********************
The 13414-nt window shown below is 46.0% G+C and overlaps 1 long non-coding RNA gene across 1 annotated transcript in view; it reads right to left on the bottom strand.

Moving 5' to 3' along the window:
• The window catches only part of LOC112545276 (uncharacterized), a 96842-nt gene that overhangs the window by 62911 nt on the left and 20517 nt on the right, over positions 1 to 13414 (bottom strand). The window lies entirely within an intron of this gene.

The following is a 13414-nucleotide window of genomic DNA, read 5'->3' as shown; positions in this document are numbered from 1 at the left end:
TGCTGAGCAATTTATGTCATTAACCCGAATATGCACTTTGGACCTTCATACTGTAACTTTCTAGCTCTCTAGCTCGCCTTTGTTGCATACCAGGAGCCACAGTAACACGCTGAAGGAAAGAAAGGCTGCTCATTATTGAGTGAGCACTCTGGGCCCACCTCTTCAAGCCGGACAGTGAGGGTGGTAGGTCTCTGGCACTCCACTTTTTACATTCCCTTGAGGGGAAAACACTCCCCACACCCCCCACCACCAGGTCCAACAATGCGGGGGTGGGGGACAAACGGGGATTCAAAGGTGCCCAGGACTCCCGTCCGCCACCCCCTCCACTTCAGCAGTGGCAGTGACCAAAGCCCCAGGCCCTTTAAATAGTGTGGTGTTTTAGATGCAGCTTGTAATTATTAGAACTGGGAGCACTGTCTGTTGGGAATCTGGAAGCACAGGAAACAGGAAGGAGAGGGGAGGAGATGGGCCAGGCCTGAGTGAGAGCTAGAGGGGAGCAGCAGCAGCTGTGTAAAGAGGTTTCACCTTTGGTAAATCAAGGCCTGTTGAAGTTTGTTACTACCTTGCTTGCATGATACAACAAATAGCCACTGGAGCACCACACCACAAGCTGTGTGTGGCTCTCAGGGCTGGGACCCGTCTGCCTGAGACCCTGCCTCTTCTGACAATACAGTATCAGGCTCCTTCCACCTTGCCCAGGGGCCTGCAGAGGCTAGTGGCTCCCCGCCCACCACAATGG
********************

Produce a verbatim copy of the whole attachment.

The 13414-nt window shown below is 46.0% G+C and overlaps 1 long non-coding RNA gene across 1 annotated transcript in view; it reads right to left on the bottom strand.

Moving 5' to 3' along the window:
• The window catches only part of LOC112545276 (uncharacterized), a 96842-nt gene that overhangs the window by 62911 nt on the left and 20517 nt on the right, over positions 1 to 13414 (bottom strand). The window lies entirely within an intron of this gene.

The following is a 13414-nucleotide window of genomic DNA, read 5'->3' as shown; positions in this document are numbered from 1 at the left end:
TGCTGAGCAATTTATGTCATTAACCCGAATATGCACTTTGGACCTTCATACTGTAACTTTCTAGCTCTCTAGCTCGCCTTTGTTGCATACCAGGAGCCACAGTAACACGCTGAAGGAAAGAAAGGCTGCTCATTATTGAGTGAGCACTCTGGGCCCACCTCTTCAAGCCGGACAGTGAGGGTGGTAGGTCTCTGGCACTCCACTTTTTACATTCCCTTGAGGGGAAAACACTCCCCACACCCCCCACCACCAGGTCCAACAATGCGGGGGTGGGGGACAAACGGGGATTCAAAGGTGCCCAGGACTCCCGTCCGCCACCCCCTCCACTTCAGCAGTGGCAGTGACCAAAGCCCCAGGCCCTTTAAATAGTGTGGTGTTTTAGATGCAGCTTGTAATTATTAGAACTGGGAGCACTGTCTGTTGGGAATCTGGAAGCACAGGAAACAGGAAGGAGAGGGGAGGAGATGGGCCAGGCCTGAGTGAGAGCTAGAGGGGAGCAGCAGCAGCTGTGTAAAGAGGTTTCACCTTTGGTAAATCAAGGCCTGTTGAAGTTTGTTACTACCTTGCTTGCATGATACAACAAATAGCCACTGGAGCACCACACCACAAGCTGTGTGTGGCTCTCAGGGCTGGGACCCGTCTGCCTGAGACCCTGCCTCTTCTGACAATACAGTATCAGGCTCCTTCCACCTTGCCCAGGGGCCTGCAGAGGCTAGTGGCTCCCCGCCCACCACAATGG